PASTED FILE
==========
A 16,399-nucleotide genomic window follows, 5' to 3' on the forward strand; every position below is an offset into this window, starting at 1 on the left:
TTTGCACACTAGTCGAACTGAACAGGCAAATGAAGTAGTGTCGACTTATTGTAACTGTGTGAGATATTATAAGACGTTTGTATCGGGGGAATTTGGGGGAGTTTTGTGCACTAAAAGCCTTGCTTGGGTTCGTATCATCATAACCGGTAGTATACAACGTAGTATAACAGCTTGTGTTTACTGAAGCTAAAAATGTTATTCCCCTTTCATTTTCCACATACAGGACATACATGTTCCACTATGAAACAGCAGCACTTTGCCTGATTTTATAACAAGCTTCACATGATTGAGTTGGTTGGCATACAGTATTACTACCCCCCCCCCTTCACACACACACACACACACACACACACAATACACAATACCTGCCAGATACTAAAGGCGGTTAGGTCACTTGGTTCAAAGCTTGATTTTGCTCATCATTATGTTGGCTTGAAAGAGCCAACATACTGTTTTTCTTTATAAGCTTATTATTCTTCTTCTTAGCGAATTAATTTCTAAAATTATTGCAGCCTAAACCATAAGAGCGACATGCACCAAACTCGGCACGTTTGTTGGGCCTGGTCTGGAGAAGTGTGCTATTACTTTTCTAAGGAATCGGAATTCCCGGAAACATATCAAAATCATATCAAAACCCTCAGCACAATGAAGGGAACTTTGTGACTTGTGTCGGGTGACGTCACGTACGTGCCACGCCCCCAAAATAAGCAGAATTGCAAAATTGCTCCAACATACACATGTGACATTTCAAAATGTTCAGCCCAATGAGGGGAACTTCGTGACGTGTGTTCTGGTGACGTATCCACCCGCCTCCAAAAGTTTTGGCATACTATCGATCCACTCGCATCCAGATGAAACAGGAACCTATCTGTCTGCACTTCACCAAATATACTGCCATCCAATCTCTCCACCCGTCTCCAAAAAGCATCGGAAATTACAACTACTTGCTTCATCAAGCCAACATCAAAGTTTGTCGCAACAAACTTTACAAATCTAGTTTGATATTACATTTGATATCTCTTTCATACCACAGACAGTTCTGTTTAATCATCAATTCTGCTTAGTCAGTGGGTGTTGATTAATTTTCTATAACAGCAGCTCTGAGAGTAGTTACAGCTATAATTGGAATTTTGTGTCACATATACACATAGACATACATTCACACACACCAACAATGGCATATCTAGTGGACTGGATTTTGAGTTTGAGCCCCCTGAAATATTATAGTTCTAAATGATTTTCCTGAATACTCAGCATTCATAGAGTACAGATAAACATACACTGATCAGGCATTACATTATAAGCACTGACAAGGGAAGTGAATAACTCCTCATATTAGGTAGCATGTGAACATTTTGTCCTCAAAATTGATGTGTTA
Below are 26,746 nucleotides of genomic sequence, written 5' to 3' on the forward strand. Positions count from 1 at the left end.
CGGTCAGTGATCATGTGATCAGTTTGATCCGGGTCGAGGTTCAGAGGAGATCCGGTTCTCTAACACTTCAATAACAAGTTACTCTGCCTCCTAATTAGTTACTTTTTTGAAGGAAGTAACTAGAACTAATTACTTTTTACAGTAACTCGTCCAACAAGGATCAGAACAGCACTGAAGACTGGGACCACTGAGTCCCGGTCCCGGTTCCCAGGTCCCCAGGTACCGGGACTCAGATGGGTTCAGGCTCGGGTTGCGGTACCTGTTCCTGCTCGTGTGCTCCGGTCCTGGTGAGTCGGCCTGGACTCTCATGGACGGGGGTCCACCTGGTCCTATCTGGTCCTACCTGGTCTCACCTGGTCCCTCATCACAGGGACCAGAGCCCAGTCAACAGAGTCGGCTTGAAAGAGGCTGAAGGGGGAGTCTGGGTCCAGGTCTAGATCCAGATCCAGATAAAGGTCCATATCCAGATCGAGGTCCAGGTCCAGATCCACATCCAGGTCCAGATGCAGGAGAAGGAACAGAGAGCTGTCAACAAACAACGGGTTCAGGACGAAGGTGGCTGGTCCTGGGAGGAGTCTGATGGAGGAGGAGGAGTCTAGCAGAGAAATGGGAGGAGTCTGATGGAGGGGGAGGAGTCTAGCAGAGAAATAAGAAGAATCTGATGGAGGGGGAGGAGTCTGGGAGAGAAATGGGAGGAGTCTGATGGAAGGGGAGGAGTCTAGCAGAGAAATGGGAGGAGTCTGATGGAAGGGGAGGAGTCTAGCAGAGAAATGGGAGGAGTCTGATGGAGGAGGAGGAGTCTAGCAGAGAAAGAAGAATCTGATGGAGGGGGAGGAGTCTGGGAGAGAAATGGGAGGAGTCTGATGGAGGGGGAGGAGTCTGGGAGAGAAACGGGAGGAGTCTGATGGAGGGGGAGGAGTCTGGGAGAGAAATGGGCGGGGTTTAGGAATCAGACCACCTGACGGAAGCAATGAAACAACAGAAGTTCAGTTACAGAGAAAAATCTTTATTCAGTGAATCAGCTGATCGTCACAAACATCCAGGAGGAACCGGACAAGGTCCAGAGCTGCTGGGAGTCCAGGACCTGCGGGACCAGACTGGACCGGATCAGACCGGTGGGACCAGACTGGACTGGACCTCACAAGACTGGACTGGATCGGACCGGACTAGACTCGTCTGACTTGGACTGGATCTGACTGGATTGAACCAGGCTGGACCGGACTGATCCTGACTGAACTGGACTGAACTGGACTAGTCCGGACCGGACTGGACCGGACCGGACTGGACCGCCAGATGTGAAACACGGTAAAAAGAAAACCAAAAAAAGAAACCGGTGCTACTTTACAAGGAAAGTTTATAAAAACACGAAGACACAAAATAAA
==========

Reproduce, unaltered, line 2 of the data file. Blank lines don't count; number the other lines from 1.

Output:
TTTGCACACTAGTCGAACTGAACAGGCAAATGAAGTAGTGTCGACTTATTGTAACTGTGTGAGATATTATAAGACGTTTGTATCGGGGGAATTTGGGGGAGTTTTGTGCACTAAAAGCCTTGCTTGGGTTCGTATCATCATAACCGGTAGTATACAACGTAGTATAACAGCTTGTGTTTACTGAAGCTAAAAATGTTATTCCCCTTTCATTTTCCACATACAGGACATACATGTTCCACTATGAAACAGCAGCACTTTGCCTGATTTTATAACAAGCTTCACATGATTGAGTTGGTTGGCATACAGTATTACTACCCCCCCCCCTTCACACACACACACACACACACACACACAATACACAATACCTGCCAGATACTAAAGGCGGTTAGGTCACTTGGTTCAAAGCTTGATTTTGCTCATCATTATGTTGGCTTGAAAGAGCCAACATACTGTTTTTCTTTATAAGCTTATTATTCTTCTTCTTAGCGAATTAATTTCTAAAATTATTGCAGCCTAAACCATAAGAGCGACATGCACCAAACTCGGCACGTTTGTTGGGCCTGGTCTGGAGAAGTGTGCTATTACTTTTCTAAGGAATCGGAATTCCCGGAAACATATCAAAATCATATCAAAACCCTCAGCACAATGAAGGGAACTTTGTGACTTGTGTCGGGTGACGTCACGTACGTGCCACGCCCCCAAAATAAGCAGAATTGCAAAATTGCTCCAACATACACATGTGACATTTCAAAATGTTCAGCCCAATGAGGGGAACTTCGTGACGTGTGTTCTGGTGACGTATCCACCCGCCTCCAAAAGTTTTGGCATACTATCGATCCACTCGCATCCAGATGAAACAGGAACCTATCTGTCTGCACTTCACCAAATATACTGCCATCCAATCTCTCCACCCGTCTCCAAAAAGCATCGGAAATTACAACTACTTGCTTCATCAAGCCAACATCAAAGTTTGTCGCAACAAACTTTACAAATCTAGTTTGATATTACATTTGATATCTCTTTCATACCACAGACAGTTCTGTTTAATCATCAATTCTGCTTAGTCAGTGGGTGTTGATTAATTTTCTATAACAGCAGCTCTGAGAGTAGTTACAGCTATAATTGGAATTTTGTGTCACATATACACATAGACATACATTCACACACACCAACAATGGCATATCTAGTGGACTGGATTTTGAGTTTGAGCCCCCTGAAATATTATAGTTCTAAATGATTTTCCTGAATACTCAGCATTCATAGAGTACAGATAAACATACACTGATCAGGCATTACATTATAAGCACTGACAAGGGAAGTGAATAACTCCTCATATTAGGTAGCATGTGAACATTTTGTCCTCAAAATTGATGTGTTA